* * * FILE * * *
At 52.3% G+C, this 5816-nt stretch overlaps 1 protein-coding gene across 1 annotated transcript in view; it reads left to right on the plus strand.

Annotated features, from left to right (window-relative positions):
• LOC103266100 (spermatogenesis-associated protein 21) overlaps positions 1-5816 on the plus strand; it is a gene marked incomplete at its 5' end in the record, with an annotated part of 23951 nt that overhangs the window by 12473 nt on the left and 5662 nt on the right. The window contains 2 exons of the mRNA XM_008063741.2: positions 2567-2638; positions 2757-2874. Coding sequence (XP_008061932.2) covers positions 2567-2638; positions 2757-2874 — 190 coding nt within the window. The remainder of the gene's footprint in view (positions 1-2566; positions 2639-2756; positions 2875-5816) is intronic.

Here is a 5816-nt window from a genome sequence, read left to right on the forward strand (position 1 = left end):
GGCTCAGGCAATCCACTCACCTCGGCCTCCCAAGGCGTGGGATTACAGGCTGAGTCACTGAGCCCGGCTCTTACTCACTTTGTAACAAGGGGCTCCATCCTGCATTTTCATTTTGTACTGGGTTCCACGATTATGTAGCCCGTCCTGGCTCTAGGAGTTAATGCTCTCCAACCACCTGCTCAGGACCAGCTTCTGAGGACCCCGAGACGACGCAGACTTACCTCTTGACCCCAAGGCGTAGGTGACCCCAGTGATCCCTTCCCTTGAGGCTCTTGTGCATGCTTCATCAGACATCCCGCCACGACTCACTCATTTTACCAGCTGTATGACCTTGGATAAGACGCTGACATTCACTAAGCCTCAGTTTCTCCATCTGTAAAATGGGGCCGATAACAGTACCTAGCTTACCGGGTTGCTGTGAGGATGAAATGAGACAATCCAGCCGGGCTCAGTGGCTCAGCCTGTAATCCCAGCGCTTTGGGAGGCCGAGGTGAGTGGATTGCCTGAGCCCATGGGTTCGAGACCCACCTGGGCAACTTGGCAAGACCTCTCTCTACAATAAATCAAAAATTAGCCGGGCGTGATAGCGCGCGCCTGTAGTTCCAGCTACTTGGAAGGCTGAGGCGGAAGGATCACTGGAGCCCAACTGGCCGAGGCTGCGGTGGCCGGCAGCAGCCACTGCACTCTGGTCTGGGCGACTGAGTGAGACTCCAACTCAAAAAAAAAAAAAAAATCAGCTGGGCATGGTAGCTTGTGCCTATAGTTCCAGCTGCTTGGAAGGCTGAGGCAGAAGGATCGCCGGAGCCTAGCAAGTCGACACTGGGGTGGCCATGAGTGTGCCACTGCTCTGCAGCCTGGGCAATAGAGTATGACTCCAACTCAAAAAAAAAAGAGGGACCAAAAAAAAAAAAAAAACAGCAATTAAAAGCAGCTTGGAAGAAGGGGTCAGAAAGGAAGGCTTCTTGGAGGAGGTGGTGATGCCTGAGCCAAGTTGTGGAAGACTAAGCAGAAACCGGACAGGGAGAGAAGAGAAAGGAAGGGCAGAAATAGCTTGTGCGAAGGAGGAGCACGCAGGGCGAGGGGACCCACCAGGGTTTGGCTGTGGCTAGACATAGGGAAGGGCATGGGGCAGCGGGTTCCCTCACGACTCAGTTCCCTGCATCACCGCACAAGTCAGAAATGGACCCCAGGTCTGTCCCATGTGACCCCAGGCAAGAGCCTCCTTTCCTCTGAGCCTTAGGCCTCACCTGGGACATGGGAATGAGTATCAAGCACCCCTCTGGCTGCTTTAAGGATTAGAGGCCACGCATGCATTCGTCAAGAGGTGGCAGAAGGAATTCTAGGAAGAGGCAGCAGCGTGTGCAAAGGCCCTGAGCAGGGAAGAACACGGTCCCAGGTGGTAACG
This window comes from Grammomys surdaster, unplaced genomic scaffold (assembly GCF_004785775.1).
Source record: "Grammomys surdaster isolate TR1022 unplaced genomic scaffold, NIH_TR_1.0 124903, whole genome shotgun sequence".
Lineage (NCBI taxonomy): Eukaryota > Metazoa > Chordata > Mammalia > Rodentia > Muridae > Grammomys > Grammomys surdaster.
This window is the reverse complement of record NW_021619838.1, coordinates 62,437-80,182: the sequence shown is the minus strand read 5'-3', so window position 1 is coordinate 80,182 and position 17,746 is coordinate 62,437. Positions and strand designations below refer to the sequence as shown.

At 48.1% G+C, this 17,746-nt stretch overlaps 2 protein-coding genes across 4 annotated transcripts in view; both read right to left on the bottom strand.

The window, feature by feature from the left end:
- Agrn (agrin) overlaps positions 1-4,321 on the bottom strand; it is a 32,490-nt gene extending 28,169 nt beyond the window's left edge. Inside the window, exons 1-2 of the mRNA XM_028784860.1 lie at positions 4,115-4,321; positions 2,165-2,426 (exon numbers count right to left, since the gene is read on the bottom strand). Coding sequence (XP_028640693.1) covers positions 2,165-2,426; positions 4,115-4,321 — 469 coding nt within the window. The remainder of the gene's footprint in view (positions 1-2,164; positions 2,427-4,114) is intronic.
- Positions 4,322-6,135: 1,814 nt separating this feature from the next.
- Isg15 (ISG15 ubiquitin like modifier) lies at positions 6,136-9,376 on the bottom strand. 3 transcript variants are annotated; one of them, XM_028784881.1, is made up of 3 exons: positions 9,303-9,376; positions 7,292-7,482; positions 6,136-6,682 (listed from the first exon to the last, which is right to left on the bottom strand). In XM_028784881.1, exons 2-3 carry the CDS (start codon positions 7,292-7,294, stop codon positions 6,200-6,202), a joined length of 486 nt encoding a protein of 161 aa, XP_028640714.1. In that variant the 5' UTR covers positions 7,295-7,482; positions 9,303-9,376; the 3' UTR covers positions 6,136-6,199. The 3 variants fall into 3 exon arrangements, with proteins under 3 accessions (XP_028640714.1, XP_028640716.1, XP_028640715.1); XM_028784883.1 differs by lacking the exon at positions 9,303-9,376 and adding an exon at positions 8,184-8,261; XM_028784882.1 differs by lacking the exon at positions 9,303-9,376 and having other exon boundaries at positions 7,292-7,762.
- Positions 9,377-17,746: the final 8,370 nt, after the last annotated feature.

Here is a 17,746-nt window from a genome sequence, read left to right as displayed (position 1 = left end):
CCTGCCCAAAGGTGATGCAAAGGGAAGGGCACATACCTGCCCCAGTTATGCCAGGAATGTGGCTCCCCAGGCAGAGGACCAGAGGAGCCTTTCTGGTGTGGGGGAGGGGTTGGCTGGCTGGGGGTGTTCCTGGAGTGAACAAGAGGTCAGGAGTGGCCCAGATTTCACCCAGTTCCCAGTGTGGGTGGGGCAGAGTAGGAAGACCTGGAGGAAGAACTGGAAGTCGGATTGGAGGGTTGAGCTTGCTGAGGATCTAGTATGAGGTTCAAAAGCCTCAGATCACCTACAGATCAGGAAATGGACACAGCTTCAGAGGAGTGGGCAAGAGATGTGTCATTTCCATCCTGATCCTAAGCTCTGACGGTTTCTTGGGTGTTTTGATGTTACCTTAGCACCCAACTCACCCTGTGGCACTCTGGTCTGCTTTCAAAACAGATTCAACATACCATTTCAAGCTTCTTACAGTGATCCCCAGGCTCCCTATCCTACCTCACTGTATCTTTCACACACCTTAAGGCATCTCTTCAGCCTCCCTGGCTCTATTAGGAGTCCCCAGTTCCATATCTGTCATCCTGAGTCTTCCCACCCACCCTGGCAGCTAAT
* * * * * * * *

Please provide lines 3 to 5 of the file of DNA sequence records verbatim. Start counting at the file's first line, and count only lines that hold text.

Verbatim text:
• LOC103266100 (spermatogenesis-associated protein 21) overlaps positions 1-5816 on the plus strand; it is a gene marked incomplete at its 5' end in the record, with an annotated part of 23951 nt that overhangs the window by 12473 nt on the left and 5662 nt on the right. The window contains 2 exons of the mRNA XM_008063741.2: positions 2567-2638; positions 2757-2874. Coding sequence (XP_008061932.2) covers positions 2567-2638; positions 2757-2874 — 190 coding nt within the window. The remainder of the gene's footprint in view (positions 1-2566; positions 2639-2756; positions 2875-5816) is intronic.

Here is a 5816-nt window from a genome sequence, read left to right on the forward strand (position 1 = left end):
GGCTCAGGCAATCCACTCACCTCGGCCTCCCAAGGCGTGGGATTACAGGCTGAGTCACTGAGCCCGGCTCTTACTCACTTTGTAACAAGGGGCTCCATCCTGCATTTTCATTTTGTACTGGGTTCCACGATTATGTAGCCCGTCCTGGCTCTAGGAGTTAATGCTCTCCAACCACCTGCTCAGGACCAGCTTCTGAGGACCCCGAGACGACGCAGACTTACCTCTTGACCCCAAGGCGTAGGTGACCCCAGTGATCCCTTCCCTTGAGGCTCTTGTGCATGCTTCATCAGACATCCCGCCACGACTCACTCATTTTACCAGCTGTATGACCTTGGATAAGACGCTGACATTCACTAAGCCTCAGTTTCTCCATCTGTAAAATGGGGCCGATAACAGTACCTAGCTTACCGGGTTGCTGTGAGGATGAAATGAGACAATCCAGCCGGGCTCAGTGGCTCAGCCTGTAATCCCAGCGCTTTGGGAGGCCGAGGTGAGTGGATTGCCTGAGCCCATGGGTTCGAGACCCACCTGGGCAACTTGGCAAGACCTCTCTCTACAATAAATCAAAAATTAGCCGGGCGTGATAGCGCGCGCCTGTAGTTCCAGCTACTTGGAAGGCTGAGGCGGAAGGATCACTGGAGCCCAACTGGCCGAGGCTGCGGTGGCCGGCAGCAGCCACTGCACTCTGGTCTGGGCGACTGAGTGAGACTCCAACTCAAAAAAAAAAAAAAAATCAGCTGGGCATGGTAGCTTGTGCCTATAGTTCCAGCTGCTTGGAAGGCTGAGGCAGAAGGATCGCCGGAGCCTAGCAAGTCGACACTGGGGTGGCCATGAGTGTGCCACTGCTCTGCAGCCTGGGCAATAGAGTATGACTCCAACTCAAAAAAAAAAGAGGGACCAAAAAAAAAAAAAAAACAGCAATTAAAAGCAGCTTGGAAGAAGGGGTCAGAAAGGAAGGCTTCTTGGAGGAGGTGGTGATGCCTGAGCCAAGTTGTGGAAGACTAAGCAGAAACCGGACAGGGAGAGAAGAGAAAGGAAGGGCAGAAATAGCTTGTGCGAAGGAGGAGCACGCAGGGCGAGGGGACCCACCAGGGTTTGGCTGTGGCTAGACATAGGGAAGGGCATGGGGCAGCGGGTTCCCTCACGACTCAGTTCCCTGCATCACCGCACAAGTCAGAAATGGACCCCAGGTCTGTCCCATGTGACCCCAGGCAAGAGCCTCCTTTCCTCTGAGCCTTAGGCCTCACCTGGGACATGGGAATGAGTATCAAGCACCCCTCTGGCTGCTTTAAGGATTAGAGGCCACGCATGCATTCGTCAAGAGGTGGCAGAAGGAATTCTAGGAAGAGGCAGCAGCGTGTGCAAAGGCCCTGAGCAGGGAAGAACACGGTCCCAGGTGGTAACG